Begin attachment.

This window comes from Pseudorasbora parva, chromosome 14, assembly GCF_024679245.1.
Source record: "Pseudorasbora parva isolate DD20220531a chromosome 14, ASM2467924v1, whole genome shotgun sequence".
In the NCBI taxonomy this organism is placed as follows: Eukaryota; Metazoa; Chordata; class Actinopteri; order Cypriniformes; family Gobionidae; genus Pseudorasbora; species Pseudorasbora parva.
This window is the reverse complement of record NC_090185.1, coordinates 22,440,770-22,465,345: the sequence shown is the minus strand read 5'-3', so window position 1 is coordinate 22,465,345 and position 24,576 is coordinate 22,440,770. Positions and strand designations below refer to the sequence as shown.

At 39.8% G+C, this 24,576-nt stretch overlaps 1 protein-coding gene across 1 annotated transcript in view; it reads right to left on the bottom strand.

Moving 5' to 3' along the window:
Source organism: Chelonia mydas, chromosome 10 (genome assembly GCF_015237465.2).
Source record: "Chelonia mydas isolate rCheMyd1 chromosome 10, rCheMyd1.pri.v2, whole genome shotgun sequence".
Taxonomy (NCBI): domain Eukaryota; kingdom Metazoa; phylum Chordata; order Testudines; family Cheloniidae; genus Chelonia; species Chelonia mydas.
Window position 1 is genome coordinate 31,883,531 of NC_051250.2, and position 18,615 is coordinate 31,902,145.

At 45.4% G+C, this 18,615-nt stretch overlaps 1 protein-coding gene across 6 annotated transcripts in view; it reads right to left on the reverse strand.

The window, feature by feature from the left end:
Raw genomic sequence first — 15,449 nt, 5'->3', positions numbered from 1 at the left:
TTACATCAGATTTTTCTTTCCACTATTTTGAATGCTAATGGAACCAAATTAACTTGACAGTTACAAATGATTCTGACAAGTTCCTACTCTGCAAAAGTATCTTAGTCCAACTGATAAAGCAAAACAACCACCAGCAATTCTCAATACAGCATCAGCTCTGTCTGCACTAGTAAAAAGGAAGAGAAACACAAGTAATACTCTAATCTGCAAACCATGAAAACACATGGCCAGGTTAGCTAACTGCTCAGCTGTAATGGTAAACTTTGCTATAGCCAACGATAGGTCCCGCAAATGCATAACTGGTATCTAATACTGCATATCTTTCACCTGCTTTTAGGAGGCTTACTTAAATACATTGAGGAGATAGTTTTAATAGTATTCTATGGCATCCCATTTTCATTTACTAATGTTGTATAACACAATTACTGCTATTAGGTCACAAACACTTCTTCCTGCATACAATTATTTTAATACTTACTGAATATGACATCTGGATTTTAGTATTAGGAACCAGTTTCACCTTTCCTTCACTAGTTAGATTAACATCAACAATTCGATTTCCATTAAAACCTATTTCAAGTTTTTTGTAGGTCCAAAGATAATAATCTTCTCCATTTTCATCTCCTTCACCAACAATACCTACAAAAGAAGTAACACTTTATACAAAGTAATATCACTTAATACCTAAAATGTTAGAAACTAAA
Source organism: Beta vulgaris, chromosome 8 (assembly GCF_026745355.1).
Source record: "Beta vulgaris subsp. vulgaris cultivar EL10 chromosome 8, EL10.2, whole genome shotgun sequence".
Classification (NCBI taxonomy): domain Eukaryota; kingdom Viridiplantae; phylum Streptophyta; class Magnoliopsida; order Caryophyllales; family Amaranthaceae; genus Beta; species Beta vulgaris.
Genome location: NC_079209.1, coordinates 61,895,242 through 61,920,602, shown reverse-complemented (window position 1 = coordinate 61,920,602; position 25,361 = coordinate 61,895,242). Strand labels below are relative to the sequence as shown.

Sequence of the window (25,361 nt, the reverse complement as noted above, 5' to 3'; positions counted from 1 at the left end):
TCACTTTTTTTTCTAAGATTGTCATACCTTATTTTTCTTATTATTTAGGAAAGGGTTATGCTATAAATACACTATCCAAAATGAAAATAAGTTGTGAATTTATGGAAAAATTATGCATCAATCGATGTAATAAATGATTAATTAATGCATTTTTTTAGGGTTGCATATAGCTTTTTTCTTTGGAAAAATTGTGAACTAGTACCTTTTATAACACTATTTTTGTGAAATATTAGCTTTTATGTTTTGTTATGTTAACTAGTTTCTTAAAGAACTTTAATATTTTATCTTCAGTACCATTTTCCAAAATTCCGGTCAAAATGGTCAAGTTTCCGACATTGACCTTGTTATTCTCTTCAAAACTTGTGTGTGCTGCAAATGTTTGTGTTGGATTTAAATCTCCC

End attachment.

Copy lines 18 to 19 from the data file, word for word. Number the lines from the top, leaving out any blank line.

Genome location: NC_079209.1, coordinates 61,895,242 through 61,920,602, shown reverse-complemented (window position 1 = coordinate 61,920,602; position 25,361 = coordinate 61,895,242). Strand labels below are relative to the sequence as shown.

Sequence of the window (25,361 nt, the reverse complement as noted above, 5' to 3'; positions counted from 1 at the left end):